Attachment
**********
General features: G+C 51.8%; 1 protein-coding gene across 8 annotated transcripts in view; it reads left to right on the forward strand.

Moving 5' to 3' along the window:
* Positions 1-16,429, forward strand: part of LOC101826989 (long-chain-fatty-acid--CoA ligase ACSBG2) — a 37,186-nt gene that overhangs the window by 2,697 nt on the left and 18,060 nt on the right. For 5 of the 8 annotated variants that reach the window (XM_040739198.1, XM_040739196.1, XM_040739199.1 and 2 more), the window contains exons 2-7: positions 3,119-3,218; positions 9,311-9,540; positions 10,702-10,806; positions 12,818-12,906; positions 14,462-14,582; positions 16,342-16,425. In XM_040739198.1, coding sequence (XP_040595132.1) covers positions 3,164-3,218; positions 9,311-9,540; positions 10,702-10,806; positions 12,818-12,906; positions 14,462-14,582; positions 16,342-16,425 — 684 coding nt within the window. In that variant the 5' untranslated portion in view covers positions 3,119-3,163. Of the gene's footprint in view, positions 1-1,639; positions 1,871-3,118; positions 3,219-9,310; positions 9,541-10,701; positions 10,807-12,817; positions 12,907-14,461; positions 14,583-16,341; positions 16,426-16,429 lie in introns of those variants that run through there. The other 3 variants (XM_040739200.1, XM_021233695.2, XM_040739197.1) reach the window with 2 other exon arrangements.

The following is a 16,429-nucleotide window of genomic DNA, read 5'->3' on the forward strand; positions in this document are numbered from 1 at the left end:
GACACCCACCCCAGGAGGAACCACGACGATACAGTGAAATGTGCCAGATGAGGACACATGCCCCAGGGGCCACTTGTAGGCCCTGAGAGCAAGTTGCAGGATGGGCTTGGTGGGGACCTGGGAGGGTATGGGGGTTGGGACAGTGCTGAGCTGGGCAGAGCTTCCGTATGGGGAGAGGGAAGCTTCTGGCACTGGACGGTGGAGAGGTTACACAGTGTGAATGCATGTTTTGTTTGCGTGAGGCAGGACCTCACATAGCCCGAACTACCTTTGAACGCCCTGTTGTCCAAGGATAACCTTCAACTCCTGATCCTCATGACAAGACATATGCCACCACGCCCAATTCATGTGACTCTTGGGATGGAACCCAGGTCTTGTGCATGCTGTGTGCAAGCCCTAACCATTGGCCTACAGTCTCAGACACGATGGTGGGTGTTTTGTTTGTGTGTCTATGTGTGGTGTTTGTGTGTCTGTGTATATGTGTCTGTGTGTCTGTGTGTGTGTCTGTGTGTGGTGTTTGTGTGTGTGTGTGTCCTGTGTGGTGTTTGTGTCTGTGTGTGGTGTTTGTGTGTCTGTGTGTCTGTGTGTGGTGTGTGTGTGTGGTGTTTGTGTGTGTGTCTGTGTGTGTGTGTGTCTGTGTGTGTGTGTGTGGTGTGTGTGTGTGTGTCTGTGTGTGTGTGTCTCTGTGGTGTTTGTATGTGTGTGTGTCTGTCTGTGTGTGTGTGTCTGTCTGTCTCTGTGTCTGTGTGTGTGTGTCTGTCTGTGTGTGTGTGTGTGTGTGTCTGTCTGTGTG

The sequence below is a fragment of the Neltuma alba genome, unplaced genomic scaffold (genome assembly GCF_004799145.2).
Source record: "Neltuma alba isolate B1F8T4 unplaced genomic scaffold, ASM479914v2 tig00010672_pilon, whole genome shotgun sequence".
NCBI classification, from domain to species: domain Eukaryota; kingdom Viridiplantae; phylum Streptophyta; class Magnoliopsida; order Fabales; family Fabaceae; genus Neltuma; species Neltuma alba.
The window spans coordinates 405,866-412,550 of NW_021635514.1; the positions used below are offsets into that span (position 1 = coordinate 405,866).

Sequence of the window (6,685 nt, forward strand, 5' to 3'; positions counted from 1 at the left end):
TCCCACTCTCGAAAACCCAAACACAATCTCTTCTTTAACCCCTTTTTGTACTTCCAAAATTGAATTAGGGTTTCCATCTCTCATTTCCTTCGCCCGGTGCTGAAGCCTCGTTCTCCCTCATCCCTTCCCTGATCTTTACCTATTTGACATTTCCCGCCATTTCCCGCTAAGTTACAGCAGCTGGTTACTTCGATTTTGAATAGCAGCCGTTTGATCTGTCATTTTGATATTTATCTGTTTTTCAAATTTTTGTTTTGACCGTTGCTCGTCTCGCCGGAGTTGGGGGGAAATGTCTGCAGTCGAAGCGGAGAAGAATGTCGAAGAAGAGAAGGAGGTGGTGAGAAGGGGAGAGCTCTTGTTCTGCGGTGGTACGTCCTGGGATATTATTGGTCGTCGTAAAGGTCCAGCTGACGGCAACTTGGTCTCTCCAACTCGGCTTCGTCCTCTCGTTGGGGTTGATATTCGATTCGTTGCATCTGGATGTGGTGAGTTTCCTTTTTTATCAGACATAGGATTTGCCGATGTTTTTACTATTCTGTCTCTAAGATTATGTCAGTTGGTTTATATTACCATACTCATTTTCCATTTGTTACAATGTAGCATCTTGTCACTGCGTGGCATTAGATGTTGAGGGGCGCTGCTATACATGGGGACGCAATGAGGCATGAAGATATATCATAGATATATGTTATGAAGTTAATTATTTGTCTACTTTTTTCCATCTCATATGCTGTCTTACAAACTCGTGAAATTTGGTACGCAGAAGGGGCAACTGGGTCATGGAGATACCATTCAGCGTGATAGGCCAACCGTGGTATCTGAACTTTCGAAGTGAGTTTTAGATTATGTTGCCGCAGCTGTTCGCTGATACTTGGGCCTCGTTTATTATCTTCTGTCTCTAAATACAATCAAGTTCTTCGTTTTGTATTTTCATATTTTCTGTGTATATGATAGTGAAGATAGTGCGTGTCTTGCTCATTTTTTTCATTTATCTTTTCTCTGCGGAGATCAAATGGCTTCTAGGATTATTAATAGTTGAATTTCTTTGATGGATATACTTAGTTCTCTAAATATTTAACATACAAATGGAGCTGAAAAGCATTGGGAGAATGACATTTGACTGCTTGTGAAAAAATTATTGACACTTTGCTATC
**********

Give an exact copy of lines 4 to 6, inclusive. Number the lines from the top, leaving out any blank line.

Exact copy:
The following is a 16,429-nucleotide window of genomic DNA, read 5'->3' on the forward strand; positions in this document are numbered from 1 at the left end:
GACACCCACCCCAGGAGGAACCACGACGATACAGTGAAATGTGCCAGATGAGGACACATGCCCCAGGGGCCACTTGTAGGCCCTGAGAGCAAGTTGCAGGATGGGCTTGGTGGGGACCTGGGAGGGTATGGGGGTTGGGACAGTGCTGAGCTGGGCAGAGCTTCCGTATGGGGAGAGGGAAGCTTCTGGCACTGGACGGTGGAGAGGTTACACAGTGTGAATGCATGTTTTGTTTGCGTGAGGCAGGACCTCACATAGCCCGAACTACCTTTGAACGCCCTGTTGTCCAAGGATAACCTTCAACTCCTGATCCTCATGACAAGACATATGCCACCACGCCCAATTCATGTGACTCTTGGGATGGAACCCAGGTCTTGTGCATGCTGTGTGCAAGCCCTAACCATTGGCCTACAGTCTCAGACACGATGGTGGGTGTTTTGTTTGTGTGTCTATGTGTGGTGTTTGTGTGTCTGTGTATATGTGTCTGTGTGTCTGTGTGTGTGTCTGTGTGTGGTGTTTGTGTGTGTGTGTGTCCTGTGTGGTGTTTGTGTCTGTGTGTGGTGTTTGTGTGTCTGTGTGTCTGTGTGTGGTGTGTGTGTGTGGTGTTTGTGTGTGTGTCTGTGTGTGTGTGTGTCTGTGTGTGTGTGTGTGGTGTGTGTGTGTGTGTCTGTGTGTGTGTGTCTCTGTGGTGTTTGTATGTGTGTGTGTCTGTCTGTGTGTGTGTGTCTGTCTGTCTCTGTGTCTGTGTGTGTGTGTCTGTCTGTGTGTGTGTGTGTGTGTGTCTGTCTGTGTG

The sequence below is a fragment of the Neltuma alba genome, unplaced genomic scaffold (genome assembly GCF_004799145.2).